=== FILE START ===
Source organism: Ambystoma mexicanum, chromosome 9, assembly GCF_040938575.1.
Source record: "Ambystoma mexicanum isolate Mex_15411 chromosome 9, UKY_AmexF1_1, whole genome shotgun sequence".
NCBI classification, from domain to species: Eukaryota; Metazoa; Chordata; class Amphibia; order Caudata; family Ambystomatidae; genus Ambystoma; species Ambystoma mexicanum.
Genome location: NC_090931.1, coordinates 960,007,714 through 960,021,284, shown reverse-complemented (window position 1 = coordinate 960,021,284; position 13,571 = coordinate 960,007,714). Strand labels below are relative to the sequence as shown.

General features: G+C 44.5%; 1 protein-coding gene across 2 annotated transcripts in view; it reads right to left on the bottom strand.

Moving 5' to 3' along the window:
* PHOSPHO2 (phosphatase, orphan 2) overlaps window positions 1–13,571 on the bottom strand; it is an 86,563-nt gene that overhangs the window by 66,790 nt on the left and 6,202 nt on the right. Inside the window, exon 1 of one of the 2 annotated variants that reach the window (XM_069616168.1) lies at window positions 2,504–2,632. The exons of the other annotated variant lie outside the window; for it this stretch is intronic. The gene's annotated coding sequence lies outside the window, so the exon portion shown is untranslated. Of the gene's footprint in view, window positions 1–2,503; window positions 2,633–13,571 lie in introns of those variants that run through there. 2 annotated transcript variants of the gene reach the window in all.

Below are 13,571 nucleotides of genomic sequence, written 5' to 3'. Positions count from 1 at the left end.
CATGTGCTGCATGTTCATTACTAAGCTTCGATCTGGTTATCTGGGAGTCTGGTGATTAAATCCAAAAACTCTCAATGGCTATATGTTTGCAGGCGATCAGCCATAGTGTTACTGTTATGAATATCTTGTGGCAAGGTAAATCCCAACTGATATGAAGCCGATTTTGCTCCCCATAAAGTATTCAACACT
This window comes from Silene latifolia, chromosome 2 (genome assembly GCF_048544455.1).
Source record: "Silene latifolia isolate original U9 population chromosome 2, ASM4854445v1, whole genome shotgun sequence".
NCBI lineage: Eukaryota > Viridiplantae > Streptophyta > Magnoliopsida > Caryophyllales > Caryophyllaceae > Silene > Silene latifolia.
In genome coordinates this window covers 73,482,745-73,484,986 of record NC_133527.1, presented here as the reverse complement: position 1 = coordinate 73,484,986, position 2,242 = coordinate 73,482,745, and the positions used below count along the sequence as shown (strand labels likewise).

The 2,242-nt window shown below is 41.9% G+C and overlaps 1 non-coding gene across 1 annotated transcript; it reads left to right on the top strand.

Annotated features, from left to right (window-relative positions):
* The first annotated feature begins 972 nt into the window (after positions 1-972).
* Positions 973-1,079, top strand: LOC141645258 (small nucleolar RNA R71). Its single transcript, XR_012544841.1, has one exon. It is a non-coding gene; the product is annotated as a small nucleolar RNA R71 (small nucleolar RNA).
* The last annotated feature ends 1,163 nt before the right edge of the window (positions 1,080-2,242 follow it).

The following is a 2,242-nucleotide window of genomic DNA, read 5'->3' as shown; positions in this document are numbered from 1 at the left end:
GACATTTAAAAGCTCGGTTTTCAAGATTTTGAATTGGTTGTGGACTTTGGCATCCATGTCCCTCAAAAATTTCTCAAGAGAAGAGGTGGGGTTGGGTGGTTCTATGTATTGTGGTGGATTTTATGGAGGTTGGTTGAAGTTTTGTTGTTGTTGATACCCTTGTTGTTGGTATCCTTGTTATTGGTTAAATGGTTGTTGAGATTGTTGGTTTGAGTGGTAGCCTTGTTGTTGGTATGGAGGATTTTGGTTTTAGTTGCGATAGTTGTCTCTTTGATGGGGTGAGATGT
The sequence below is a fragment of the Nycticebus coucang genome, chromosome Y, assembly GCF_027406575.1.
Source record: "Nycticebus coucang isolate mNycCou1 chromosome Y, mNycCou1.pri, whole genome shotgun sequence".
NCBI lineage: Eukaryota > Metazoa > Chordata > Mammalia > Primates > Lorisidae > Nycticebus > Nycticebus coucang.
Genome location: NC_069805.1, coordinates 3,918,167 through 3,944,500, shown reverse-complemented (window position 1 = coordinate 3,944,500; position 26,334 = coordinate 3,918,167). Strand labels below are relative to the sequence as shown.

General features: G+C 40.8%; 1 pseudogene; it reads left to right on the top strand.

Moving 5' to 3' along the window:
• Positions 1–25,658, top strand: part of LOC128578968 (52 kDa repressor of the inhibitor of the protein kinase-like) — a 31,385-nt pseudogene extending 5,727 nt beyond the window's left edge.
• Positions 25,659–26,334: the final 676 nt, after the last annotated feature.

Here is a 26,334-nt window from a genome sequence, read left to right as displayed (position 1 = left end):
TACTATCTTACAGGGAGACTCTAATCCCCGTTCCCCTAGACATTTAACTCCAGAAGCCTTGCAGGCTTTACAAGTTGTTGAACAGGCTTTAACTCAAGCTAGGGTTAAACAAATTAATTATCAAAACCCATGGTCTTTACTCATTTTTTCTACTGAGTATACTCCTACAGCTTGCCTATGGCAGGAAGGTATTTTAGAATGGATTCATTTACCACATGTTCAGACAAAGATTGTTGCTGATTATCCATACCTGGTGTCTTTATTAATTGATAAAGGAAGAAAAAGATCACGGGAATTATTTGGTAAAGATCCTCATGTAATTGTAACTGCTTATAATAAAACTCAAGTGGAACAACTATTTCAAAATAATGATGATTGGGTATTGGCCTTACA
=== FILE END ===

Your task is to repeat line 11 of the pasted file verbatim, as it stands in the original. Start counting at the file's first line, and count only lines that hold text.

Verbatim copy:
Source record: "Silene latifolia isolate original U9 population chromosome 2, ASM4854445v1, whole genome shotgun sequence".